The structural reform programme has been one of the drivers of the performance of the rand against the US dollar (chart 4) and the performance of South African government bonds. Our SOE index (chart 5) shows a sustainable improvement in the performance of SOEs (although we have a long way to go). Of late, we have seen improvement in the Energy Availability Factor (EAF), reaching its highest levels (around 70%) since 2021 a few days ago. Backlogs at ports have, in part, been dealt with as we saw top percentile performance in terms of containers moved in March. We have also seen continued improvement of rail, although more work remains to be done.

Chart 4: Rand performance

Chart 4: Rand performance

Chart 5: Investec Wealth & Investment International SOE performance index

Chart 5: Investec Wealth & Investment International SOE performance index

Any threat to the continuation of the structural reform programme would have negative implications for the currency and South African government bonds. Incremental structural improvements in the broader economy bode well for our GDP outlook, and stronger GDP growth is similarly good for our debt to GDP trajectory (chart 6) - any upward revisions to GDP growth would lead to downward revisions to the debt-to-GDP trajectory.

Chart 6: SA debt-to-GDP trajectory

Chart 6: SA debt-to-GDP trajectory

3. On property rights and institutional independence

The threat around property rights and institutional independence will be most pronounced if the ANC garners 42% or less of the national vote. Other parties have unequivocally called for the expropriation of land without compensation, nationalisation of key components of the economy, nationalisation of the SARB, etc.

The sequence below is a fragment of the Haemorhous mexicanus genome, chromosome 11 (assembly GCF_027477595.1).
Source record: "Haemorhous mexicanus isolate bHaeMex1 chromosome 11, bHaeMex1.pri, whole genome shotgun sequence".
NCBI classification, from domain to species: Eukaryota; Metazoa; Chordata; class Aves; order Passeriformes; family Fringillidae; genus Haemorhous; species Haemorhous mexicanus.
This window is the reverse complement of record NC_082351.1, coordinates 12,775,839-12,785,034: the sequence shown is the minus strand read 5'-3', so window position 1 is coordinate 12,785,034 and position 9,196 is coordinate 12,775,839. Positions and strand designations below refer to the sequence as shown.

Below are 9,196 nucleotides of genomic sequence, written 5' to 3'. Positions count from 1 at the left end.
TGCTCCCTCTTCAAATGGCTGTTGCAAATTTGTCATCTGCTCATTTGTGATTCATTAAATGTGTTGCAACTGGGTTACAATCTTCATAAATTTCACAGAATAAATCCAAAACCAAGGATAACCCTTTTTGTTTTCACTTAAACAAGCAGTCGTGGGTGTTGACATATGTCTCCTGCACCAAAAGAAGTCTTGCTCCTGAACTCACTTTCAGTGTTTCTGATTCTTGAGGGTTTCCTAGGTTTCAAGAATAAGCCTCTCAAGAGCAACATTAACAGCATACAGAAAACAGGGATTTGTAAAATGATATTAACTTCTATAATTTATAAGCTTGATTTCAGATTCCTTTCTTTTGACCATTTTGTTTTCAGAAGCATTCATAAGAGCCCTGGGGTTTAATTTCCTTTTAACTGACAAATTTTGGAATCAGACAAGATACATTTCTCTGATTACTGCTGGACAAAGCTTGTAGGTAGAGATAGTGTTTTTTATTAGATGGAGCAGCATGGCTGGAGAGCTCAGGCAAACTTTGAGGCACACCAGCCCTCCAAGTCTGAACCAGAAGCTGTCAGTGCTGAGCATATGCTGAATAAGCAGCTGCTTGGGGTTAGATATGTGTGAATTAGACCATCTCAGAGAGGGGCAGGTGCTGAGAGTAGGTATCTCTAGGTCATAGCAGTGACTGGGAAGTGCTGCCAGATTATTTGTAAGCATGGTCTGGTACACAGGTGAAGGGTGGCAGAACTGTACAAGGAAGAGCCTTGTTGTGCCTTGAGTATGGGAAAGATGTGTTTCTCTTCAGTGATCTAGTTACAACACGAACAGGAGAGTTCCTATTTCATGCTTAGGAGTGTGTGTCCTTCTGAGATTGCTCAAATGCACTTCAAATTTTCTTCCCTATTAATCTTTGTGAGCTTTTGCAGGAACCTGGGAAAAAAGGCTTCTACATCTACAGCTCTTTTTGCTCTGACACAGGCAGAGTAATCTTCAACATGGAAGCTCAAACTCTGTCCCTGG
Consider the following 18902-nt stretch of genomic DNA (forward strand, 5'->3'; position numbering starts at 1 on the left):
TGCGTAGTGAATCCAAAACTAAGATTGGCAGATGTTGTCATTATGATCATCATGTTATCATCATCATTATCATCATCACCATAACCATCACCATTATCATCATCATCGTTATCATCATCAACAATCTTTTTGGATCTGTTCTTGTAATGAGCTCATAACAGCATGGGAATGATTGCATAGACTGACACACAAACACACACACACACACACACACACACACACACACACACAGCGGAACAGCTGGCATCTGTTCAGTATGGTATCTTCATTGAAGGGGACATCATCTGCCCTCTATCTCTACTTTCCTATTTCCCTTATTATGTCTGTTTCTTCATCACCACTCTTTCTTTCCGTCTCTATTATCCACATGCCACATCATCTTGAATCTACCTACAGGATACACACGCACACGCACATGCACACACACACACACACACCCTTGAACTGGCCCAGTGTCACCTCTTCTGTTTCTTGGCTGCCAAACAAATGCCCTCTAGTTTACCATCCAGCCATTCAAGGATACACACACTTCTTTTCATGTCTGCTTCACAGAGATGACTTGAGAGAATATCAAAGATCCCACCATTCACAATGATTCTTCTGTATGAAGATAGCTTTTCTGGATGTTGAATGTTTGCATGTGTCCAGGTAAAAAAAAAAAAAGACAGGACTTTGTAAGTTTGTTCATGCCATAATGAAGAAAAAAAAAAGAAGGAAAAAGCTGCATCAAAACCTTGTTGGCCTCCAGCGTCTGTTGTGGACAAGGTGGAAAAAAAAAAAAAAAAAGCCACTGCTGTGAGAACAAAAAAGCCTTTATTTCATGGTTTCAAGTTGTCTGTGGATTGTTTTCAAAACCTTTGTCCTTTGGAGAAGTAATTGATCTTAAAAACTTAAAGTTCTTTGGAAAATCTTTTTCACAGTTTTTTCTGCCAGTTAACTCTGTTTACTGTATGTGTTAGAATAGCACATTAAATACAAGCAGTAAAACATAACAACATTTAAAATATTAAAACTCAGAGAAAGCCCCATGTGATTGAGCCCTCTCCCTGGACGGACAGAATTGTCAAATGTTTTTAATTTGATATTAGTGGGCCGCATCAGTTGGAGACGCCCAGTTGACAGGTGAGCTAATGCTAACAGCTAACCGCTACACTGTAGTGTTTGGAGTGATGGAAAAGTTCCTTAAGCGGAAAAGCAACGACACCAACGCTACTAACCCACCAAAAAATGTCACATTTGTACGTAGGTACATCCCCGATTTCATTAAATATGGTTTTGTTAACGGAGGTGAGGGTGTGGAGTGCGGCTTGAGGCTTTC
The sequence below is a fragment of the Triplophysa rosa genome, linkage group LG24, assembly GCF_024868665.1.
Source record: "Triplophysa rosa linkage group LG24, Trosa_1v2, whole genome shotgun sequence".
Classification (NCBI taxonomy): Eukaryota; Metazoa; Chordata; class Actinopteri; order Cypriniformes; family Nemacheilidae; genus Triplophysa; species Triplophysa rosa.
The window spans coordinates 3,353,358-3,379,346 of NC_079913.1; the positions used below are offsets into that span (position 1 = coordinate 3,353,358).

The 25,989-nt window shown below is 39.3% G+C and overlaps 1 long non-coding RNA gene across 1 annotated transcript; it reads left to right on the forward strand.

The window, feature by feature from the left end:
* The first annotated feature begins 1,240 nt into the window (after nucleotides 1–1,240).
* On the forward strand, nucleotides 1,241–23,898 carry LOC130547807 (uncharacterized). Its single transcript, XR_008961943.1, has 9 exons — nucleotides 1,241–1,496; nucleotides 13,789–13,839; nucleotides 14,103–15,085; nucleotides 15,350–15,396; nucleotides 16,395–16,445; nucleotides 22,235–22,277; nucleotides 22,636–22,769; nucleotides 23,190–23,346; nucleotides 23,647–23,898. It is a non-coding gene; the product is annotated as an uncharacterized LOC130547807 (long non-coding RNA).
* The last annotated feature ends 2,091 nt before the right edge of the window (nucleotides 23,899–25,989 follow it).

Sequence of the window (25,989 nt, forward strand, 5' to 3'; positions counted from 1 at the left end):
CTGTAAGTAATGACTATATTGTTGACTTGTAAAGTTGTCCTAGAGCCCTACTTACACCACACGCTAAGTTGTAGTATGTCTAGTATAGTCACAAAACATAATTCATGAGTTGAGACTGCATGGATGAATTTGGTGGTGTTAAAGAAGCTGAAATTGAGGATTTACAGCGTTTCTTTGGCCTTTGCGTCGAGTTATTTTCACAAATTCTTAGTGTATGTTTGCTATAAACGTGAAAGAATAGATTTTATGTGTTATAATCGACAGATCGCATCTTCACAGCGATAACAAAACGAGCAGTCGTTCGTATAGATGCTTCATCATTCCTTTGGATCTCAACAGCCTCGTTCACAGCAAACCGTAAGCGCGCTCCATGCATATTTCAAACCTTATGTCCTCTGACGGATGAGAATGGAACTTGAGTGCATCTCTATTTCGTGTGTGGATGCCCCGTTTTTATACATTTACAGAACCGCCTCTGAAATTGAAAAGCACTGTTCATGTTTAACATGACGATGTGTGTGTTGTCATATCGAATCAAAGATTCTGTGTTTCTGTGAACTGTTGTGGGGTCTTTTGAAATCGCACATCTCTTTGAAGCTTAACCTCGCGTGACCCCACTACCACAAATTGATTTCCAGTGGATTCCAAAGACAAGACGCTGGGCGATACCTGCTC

The only scenario in which property rights and institutional independence will remain protected in the event of the ANC getting below 42% of the vote is if the ANC enters into coalition with the DA.

4. Constitutional ambiguity going into the election

The first sitting of the National Assembly (NA) must take place within 14 days after the national election result has been declared. The President’s term will end when the next president is elected by a majority (50% +1) of the NA. It is not clear what will happen if Parliament can’t elect a new President within 30-days (potentially new elections). Therefore, if the ANC does go below 50%, the establishment or non-establishment of a coalition will have material implications for the process of electing the President and whether South Africa would have to go back to the polls. This is one area where significant uncertainty (an inability to elect a President) will impact financial markets.

5. On fiscal policy

There is a raft of evidence across developing markets showing that coalition governments typically lead to greater deficits1 and increased government spend as each coalition partner aims to extract finances to promote their interests/portfolio. This implies that the more coalition partners there are, the higher the deficit. Therefore, as the ANC incrementally approaches the 40% level, it would need more coalition partners and therefore this would be negative for our fiscal trajectory.